3 Things I learned This Year While Starting a Business
By Mike Koranda, Co-Founder of Pacific Issue
Hey there champ. Want to learn hard entrepreneurial lessons the easy way — aka reading them in blog form? Well, it’s your lucky day. Because this year I launched a company with my business partner, Aaron. Our company is called Pacific Issue, we make men’s custom button-downs, and our mission is to rid the world of boring shirts. Sounds pretty cut and dried — whatever that means — but it really wasn’t. So strap on your thinking cap, grab some volcano water (pictured), and get cozy. You’re about to go to the entrepreneurship school of hard knocks. Actually not really, but read below for some lessons learned in 2015.
1. Create structure or don’t pass muster
Reid Hoffman has described entrepreneurship as jumping off a cliff and assembling an airplane on the way down. While I would definitely never try this because it took me 2 hours to build my Ikea desk chair, I can confirm that this is a good analogy. The main point is that you have very limited time and nearly endless possibilities on where to start.
With endless possibilities, comes overwhelming choice and uncertainty. And to make sense of the uncertainty, you need to build structure. Think about it another way. If you are planning a vacation to a country you’ve never been to before, there are almost infinite options. Where to stay? What season to visit in? What activities to do? What to bring? What to see? So where to start? You could just show up and wing it. But if you had limited time and money to spend in the country, the smarter thing to do would be to research and plan. Maybe even create a google spreadsheet of cities you would like to visit and the activities available — NERD! Building a company is no different. You need to give yourself some structure to guide your journey.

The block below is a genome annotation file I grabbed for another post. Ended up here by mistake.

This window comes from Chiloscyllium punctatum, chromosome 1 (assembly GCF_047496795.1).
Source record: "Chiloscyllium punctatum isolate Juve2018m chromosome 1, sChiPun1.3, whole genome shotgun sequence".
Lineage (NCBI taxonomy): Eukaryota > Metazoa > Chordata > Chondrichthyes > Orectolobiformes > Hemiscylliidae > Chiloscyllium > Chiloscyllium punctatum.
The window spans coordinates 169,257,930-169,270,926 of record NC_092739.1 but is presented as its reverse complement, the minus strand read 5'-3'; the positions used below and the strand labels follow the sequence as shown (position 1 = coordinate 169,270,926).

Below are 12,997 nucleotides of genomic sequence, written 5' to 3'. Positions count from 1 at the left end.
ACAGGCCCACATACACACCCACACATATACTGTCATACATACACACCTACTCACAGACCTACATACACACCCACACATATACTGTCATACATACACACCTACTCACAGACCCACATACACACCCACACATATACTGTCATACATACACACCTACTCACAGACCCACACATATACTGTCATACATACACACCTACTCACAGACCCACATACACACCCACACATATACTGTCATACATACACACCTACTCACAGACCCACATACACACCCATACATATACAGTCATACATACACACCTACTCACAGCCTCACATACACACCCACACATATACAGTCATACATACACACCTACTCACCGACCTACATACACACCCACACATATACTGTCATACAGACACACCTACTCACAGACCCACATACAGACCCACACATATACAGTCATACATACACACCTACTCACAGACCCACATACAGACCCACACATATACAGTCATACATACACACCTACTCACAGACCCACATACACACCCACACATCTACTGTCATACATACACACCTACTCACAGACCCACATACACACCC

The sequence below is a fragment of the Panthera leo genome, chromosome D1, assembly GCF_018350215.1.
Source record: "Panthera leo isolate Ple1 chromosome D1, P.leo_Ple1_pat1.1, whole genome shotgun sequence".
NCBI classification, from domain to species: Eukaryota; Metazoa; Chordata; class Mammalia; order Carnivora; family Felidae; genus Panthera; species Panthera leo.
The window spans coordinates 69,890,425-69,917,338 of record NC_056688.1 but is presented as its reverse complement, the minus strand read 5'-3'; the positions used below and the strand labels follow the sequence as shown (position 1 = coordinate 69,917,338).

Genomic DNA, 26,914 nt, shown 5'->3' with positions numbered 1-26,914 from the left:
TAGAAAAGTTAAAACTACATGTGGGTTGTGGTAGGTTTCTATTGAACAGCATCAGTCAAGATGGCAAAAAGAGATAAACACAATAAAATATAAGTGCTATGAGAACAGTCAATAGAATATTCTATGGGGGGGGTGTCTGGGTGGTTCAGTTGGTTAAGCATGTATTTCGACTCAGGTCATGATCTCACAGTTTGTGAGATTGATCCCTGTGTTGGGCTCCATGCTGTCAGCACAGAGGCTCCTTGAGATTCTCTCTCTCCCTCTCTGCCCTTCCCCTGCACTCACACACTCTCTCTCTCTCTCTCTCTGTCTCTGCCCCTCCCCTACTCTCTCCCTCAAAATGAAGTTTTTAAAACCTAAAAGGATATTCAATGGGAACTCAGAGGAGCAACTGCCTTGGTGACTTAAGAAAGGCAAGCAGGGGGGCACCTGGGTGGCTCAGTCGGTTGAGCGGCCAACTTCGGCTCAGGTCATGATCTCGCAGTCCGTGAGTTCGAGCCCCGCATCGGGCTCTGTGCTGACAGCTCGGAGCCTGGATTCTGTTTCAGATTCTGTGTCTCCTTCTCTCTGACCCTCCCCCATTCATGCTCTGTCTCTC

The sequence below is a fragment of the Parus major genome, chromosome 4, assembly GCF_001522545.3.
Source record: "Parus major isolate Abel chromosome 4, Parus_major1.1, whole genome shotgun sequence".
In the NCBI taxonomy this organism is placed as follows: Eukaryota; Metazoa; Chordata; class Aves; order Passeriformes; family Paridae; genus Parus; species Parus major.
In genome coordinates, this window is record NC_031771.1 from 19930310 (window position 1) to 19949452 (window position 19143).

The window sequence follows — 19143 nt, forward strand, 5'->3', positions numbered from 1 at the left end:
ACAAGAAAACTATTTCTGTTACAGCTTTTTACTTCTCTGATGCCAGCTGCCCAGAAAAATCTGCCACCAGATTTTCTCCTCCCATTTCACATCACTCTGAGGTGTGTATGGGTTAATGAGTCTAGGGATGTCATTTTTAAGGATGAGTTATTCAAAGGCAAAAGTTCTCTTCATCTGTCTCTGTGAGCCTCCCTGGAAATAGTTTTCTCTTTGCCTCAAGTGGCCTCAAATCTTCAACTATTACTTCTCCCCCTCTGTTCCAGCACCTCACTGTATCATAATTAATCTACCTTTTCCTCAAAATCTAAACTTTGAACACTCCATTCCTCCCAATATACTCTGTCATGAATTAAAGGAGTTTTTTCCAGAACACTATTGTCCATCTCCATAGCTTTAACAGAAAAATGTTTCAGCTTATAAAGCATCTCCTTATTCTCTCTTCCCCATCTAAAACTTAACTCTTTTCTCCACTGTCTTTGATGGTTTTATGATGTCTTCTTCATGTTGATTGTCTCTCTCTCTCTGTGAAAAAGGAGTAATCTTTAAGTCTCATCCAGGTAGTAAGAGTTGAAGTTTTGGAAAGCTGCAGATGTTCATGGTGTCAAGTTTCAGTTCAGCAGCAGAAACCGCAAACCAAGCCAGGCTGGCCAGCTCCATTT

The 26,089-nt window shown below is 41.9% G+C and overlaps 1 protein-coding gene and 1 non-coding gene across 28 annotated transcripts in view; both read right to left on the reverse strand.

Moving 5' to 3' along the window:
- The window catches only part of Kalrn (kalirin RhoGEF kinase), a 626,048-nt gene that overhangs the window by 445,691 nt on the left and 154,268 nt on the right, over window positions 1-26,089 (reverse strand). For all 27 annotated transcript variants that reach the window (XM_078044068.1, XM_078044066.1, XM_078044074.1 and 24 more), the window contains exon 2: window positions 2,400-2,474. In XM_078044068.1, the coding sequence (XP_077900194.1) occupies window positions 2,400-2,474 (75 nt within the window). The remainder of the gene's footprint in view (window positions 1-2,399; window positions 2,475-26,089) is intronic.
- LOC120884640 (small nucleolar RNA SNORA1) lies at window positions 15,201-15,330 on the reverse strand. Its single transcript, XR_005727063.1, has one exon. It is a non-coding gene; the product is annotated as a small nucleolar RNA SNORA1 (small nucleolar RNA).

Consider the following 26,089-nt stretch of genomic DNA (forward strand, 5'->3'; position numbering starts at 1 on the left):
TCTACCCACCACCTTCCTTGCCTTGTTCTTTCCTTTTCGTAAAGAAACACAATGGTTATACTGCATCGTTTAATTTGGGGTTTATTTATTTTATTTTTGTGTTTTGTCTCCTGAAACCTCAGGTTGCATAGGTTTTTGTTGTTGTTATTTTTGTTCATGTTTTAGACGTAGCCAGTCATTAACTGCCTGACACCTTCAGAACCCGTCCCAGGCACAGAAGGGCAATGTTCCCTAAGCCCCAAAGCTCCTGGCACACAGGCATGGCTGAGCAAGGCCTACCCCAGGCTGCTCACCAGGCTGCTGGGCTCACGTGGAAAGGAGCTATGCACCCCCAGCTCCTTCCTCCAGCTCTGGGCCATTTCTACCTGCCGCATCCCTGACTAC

When we returned to the U.S. from our initial supplier sourcing mission, we were at a complete loss for what to do next. How do we promote our brand? How do we improve the product? How do we even collect money? What do we do first? And then what after that? We ended up feeling our way in the dark for months, taking days to do things that seemed easy on the surface. Even filing LLC paperwork took us a few months. In the year since that time, we have picked up loads of of tools and tricks to give ourselves structure and hold everyone at PacIssue accountable. We have daily meetings, weekly KPI updates, monthly whiteboarding strategy sessions, and to keep track of literally everything, we use project management software (thanks Asana!). We’re now focusing on finding the right mentors to inform this structure even more.
2. Pursue feedback in all the forms. Challenge all the norms
See what I’m doing here?
Starting a company is like entering an echo chamber. Sound, outside opinions are invaluable and will often keep you sane. Just as a writer needs a good editor, or a musician needs a competent producer, an entrepreneur needs a solid sounding post.